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What I Learned When My Kidneys Failed–Postscript

October 20, 2014

Its been a year and a quarter since I was wheeled into that operating room being almost indifferent to the outcome of the surgery. Either I would wake up and no longer be desperately sick-or I would not wake up and I would no longer be desperately sick. A win-win I thought as I started to count backwards.

Renal failure is the ultimiate perspective checker. No what happens now–the challenges, the frustrations, the seeming intractable problems of everyday life I can always say to myself (and I often do) “This sucks but it beats renal failure.”

Apparently I am the poster boy for successful outcomes for a kidney transplant. I show no signs of rejection, and all of my blood chemistry is normal. The transplant docs tell me that if they are going to experience trouble with a transplanted kidney it will most likely show up in the first year. Transplanted organs to not last forever, and I know that I may need to go throughout this again. But I have a reasonable expectation that this kidney will outlast the rest of me.

It has been an amazing year. one that I did not deserve. I am fully recovered from the surgery, I am traveling again and am doing the best photography of my life. I can walk my dogs on brilliant October afternoons while I can take in the active social scene around Lake Merritt. There are a new cast of characters in my life that would not be there but for this experience. Every moment that I am alive is a blessing.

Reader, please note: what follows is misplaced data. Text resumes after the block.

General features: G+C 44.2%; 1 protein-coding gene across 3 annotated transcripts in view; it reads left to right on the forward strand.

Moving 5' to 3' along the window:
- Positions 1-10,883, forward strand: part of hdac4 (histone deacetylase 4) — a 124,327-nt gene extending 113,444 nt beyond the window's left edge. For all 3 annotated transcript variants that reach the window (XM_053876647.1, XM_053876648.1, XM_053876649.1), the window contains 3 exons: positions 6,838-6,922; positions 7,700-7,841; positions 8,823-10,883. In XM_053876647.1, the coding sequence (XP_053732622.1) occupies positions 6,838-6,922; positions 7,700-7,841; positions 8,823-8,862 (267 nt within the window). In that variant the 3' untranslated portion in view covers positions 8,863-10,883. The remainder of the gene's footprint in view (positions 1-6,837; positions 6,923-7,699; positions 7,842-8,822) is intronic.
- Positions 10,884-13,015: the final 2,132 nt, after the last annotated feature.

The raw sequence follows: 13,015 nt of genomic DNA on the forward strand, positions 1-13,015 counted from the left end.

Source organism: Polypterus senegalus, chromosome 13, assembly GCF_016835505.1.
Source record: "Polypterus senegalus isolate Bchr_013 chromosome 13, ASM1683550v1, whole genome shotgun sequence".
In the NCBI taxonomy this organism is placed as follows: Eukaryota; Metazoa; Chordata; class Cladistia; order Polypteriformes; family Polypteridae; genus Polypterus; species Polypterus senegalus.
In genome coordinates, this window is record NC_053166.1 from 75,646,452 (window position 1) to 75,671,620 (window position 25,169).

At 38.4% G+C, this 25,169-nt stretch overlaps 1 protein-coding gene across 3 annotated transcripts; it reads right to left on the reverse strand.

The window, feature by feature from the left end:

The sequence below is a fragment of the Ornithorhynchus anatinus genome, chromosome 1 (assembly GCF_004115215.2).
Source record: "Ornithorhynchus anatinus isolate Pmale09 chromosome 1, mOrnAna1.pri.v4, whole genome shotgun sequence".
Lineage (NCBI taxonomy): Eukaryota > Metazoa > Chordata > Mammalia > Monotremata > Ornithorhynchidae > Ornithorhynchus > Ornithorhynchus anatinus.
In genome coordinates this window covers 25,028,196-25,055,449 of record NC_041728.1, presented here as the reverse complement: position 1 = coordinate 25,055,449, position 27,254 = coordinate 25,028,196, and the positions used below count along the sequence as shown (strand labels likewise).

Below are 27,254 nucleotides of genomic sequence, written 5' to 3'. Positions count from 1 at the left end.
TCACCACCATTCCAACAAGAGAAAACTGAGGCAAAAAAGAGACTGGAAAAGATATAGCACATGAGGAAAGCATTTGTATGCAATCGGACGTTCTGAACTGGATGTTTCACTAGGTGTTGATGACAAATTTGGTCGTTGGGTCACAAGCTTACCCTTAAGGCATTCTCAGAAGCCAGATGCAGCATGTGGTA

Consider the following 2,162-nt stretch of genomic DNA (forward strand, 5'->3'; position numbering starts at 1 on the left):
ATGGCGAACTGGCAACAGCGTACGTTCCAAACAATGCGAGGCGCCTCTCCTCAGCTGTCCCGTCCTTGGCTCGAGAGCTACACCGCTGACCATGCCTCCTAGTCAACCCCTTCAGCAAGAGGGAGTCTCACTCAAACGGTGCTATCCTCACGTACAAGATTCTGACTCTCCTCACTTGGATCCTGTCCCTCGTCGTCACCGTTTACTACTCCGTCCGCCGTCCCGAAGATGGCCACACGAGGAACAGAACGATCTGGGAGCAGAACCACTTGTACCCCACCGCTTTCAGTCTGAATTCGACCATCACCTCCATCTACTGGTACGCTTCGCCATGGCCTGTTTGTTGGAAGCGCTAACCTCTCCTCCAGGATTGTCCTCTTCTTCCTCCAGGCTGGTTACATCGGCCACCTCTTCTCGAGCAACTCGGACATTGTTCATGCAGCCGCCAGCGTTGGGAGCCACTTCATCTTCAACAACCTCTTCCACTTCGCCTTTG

But there is something else that is present every moment I am alive. There are thousands of people still on the road that I just left. Many will die without leaving that road. Many are not as fortunate as me in having excellent health insurance or supplemental resources needed to cope with this condition. Many do not have extended networks of loyal friends willing to donate a kidney on their behalf through the National Kidney Registry’s paired exchange program. Many do not even know about this program. I will be mindful of these people and their continued suffering with every breathe I take that I do not deserve.

I am just one survivor and I do what I can. But collectively, we all need to do more. The need is great, the suffering is real, and the resources are short. Please support research into this disease so that someday, no one else will have to go through this. Consider becoming a living donor, even altruistically. Altruistic donors start these paired exchanges that can save several lives.

Above all take care of yourselves. If you are at risk for this disease, do what you need to do to actively manage this condition as you can have many fruitful years with declining kidney funtion. And don’t allow yourselves or your loved ones make choices that put yourselves at greater risk.

Now I close this series with the pledge that I made to everyone who made this possible–I promise not to waste the time you have given me.

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From → Health

One Comment
  1. Well said. God bless you.

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